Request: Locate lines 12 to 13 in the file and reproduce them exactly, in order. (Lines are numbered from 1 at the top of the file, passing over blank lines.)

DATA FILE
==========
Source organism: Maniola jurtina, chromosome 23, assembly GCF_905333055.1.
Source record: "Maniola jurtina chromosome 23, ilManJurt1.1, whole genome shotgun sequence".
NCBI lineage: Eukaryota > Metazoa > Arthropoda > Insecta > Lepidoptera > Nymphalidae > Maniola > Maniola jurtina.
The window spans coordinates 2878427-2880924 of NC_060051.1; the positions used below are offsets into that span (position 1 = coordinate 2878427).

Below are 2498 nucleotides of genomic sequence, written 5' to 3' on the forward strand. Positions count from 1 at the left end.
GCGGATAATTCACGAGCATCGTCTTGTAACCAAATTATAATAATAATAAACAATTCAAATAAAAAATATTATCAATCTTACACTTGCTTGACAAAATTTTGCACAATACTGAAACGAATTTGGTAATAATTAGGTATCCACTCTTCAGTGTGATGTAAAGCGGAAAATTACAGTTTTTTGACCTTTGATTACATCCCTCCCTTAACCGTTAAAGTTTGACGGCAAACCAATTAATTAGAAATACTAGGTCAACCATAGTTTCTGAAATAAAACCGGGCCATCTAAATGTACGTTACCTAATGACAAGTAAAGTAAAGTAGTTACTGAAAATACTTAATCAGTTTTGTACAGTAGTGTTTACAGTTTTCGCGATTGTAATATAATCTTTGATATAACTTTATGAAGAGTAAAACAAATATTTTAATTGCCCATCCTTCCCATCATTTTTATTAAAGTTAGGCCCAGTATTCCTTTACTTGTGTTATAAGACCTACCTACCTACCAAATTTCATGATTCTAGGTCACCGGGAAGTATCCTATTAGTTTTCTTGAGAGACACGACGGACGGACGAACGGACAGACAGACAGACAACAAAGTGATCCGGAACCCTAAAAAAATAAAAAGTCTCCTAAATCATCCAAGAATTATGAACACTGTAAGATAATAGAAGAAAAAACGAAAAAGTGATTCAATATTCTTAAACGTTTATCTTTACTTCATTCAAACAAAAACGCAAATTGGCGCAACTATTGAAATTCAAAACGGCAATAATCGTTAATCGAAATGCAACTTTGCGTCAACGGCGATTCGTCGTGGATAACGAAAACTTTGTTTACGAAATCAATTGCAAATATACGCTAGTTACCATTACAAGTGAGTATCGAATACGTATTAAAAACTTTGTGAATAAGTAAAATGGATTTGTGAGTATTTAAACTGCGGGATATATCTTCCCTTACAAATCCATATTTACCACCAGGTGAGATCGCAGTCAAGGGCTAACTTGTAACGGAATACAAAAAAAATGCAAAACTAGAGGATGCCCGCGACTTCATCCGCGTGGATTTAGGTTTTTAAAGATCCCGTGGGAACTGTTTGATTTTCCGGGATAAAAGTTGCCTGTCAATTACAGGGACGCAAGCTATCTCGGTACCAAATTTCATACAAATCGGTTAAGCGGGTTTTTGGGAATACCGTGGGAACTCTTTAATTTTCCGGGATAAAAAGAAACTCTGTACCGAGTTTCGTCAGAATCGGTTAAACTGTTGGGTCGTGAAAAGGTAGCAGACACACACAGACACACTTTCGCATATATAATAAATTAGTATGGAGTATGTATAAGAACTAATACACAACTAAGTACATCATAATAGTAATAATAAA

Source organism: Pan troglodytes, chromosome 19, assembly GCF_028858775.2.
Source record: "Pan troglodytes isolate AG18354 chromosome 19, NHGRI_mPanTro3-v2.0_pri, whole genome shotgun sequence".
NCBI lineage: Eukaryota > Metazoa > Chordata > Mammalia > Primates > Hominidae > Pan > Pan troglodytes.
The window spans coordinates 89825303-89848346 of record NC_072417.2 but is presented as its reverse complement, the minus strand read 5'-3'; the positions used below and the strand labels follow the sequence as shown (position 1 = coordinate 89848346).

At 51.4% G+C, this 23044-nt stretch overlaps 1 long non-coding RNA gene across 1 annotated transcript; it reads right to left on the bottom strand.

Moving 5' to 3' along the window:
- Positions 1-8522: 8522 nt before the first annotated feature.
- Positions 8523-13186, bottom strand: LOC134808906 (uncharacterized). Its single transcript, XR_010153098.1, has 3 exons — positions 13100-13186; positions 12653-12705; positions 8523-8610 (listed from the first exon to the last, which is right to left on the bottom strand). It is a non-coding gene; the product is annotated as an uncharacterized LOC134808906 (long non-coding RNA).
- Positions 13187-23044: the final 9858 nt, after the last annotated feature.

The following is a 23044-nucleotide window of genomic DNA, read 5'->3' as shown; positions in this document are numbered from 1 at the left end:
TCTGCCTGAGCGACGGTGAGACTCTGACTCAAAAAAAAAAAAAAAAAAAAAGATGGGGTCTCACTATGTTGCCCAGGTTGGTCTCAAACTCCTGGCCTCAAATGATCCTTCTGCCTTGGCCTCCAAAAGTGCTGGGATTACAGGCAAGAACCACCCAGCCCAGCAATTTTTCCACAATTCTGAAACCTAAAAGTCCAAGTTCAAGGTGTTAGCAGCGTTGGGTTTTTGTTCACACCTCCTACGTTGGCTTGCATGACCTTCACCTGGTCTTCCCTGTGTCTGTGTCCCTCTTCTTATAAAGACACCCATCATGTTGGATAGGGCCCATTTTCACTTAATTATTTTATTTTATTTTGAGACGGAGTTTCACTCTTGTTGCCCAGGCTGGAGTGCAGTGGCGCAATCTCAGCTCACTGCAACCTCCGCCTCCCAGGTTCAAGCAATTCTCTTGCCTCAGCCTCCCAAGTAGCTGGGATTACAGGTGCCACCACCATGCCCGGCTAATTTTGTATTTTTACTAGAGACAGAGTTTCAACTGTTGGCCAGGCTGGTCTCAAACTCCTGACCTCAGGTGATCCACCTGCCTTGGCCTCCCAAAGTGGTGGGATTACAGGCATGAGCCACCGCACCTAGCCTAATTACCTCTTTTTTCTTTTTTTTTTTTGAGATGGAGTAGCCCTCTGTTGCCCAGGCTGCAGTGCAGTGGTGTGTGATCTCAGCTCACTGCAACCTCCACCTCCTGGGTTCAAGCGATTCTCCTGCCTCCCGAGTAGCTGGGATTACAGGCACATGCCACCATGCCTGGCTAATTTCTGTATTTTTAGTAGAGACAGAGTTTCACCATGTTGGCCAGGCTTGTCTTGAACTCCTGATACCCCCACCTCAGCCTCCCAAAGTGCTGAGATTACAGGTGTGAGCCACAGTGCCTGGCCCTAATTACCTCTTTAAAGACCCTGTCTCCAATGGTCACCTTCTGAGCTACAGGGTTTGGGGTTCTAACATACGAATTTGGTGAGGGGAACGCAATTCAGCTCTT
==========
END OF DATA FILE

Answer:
Moving 5' to 3' along the window:
- Positions 1-8522: 8522 nt before the first annotated feature.